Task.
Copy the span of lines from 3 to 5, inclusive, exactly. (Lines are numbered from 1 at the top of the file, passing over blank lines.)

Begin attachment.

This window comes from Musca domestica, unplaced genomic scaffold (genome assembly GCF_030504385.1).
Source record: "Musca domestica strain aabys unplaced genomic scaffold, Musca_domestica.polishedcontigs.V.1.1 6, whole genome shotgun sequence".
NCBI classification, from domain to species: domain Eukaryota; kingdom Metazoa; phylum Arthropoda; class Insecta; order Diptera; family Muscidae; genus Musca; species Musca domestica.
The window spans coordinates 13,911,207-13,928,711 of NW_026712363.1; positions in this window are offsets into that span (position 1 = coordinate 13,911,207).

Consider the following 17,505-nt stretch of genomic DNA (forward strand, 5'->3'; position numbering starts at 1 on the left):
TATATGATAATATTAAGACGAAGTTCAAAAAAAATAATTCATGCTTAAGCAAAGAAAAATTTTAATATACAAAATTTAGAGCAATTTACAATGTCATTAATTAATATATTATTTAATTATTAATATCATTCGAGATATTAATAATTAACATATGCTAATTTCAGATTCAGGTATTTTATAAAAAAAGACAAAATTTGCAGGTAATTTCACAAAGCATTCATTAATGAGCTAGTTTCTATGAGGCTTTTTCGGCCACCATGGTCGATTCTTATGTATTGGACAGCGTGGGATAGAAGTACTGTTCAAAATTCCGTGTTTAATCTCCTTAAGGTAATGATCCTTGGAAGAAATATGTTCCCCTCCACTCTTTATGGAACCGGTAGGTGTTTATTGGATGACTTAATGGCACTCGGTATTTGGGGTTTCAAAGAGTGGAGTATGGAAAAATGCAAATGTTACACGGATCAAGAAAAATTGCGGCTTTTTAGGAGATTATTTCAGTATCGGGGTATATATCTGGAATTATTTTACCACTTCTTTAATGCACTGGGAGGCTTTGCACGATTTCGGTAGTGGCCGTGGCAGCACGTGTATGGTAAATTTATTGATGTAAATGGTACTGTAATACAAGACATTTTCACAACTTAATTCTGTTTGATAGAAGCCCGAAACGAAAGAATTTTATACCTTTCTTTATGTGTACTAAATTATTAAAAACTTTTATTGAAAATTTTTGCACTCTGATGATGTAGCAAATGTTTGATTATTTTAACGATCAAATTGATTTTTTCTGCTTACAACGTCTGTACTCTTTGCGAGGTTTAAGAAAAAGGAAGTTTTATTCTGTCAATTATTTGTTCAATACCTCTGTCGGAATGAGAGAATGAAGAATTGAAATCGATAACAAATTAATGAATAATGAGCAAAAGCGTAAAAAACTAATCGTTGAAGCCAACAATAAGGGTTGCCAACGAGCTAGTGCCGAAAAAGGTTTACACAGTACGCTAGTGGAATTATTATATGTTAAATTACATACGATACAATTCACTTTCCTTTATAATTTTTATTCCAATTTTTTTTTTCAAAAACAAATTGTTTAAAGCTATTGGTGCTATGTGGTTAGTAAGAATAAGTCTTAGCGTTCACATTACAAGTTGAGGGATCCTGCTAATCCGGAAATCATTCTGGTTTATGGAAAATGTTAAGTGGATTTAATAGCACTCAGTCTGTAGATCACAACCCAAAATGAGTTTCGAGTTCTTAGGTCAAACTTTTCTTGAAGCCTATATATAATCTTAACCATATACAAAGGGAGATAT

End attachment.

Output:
NCBI classification, from domain to species: domain Eukaryota; kingdom Metazoa; phylum Arthropoda; class Insecta; order Diptera; family Muscidae; genus Musca; species Musca domestica.
The window spans coordinates 13,911,207-13,928,711 of NW_026712363.1; positions in this window are offsets into that span (position 1 = coordinate 13,911,207).

Consider the following 17,505-nt stretch of genomic DNA (forward strand, 5'->3'; position numbering starts at 1 on the left):